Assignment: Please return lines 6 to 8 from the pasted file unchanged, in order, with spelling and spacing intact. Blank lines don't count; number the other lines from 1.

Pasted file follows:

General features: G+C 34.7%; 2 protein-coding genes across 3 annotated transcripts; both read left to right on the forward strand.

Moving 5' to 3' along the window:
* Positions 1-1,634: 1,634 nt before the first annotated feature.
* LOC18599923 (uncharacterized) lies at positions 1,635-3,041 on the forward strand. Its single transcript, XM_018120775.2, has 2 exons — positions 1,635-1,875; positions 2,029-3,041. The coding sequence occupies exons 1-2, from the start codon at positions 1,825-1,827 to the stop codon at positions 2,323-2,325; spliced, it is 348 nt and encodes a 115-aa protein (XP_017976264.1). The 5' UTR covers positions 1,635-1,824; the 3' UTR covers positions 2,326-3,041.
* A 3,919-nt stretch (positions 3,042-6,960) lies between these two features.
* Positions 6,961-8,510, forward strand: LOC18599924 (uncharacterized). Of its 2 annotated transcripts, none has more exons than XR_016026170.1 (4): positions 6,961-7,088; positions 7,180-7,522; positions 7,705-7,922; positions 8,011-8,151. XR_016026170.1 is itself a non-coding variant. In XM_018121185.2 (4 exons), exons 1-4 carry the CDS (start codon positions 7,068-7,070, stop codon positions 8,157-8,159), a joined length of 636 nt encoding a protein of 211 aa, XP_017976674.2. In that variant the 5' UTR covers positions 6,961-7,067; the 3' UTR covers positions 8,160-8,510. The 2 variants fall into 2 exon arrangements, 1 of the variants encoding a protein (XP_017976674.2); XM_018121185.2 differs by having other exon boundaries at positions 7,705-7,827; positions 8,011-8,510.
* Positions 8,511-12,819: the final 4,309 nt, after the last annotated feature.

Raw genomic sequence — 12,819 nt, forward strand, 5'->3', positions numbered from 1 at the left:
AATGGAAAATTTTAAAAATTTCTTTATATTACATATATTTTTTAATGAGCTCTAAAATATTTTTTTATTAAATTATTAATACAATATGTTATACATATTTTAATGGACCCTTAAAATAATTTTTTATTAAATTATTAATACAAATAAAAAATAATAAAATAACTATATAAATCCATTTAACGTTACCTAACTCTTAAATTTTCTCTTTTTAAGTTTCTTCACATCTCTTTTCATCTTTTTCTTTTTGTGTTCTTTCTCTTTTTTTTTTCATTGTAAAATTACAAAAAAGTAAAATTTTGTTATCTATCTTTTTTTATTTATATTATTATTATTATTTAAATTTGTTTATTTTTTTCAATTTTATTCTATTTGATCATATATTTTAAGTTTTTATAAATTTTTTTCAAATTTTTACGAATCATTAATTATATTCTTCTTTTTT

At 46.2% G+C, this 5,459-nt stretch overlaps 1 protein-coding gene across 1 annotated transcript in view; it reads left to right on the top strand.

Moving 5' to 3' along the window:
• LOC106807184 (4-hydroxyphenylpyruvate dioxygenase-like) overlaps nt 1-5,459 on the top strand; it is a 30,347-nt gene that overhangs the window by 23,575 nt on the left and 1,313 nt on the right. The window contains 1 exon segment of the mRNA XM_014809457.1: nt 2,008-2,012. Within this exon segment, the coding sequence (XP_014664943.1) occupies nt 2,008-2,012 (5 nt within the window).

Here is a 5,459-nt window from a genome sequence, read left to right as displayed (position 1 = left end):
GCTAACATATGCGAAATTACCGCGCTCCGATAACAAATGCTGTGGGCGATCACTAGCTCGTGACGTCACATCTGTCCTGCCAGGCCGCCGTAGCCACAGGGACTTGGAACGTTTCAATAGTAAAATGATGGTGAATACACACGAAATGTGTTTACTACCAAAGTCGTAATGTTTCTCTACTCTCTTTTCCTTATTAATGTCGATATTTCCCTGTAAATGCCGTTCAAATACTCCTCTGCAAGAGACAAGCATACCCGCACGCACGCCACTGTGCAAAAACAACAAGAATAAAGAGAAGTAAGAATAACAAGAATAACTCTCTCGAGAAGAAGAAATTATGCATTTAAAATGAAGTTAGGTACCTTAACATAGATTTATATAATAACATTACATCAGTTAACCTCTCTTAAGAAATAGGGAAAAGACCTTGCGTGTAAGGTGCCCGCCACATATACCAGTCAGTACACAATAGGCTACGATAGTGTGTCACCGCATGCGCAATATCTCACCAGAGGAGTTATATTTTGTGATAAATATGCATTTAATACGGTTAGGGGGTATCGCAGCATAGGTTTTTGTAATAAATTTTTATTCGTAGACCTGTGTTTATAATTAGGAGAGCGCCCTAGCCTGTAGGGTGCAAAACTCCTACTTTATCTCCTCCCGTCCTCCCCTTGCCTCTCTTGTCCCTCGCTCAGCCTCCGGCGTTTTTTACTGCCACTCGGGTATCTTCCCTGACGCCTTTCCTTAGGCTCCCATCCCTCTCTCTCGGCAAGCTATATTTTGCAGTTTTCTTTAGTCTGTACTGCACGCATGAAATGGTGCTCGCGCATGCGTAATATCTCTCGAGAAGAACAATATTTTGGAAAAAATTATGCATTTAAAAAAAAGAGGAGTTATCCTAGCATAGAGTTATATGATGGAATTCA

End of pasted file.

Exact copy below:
* Positions 6,961-8,510, forward strand: LOC18599924 (uncharacterized). Of its 2 annotated transcripts, none has more exons than XR_016026170.1 (4): positions 6,961-7,088; positions 7,180-7,522; positions 7,705-7,922; positions 8,011-8,151. XR_016026170.1 is itself a non-coding variant. In XM_018121185.2 (4 exons), exons 1-4 carry the CDS (start codon positions 7,068-7,070, stop codon positions 8,157-8,159), a joined length of 636 nt encoding a protein of 211 aa, XP_017976674.2. In that variant the 5' UTR covers positions 6,961-7,067; the 3' UTR covers positions 8,160-8,510. The 2 variants fall into 2 exon arrangements, 1 of the variants encoding a protein (XP_017976674.2); XM_018121185.2 differs by having other exon boundaries at positions 7,705-7,827; positions 8,011-8,510.
* Positions 8,511-12,819: the final 4,309 nt, after the last annotated feature.

Raw genomic sequence — 12,819 nt, forward strand, 5'->3', positions numbered from 1 at the left: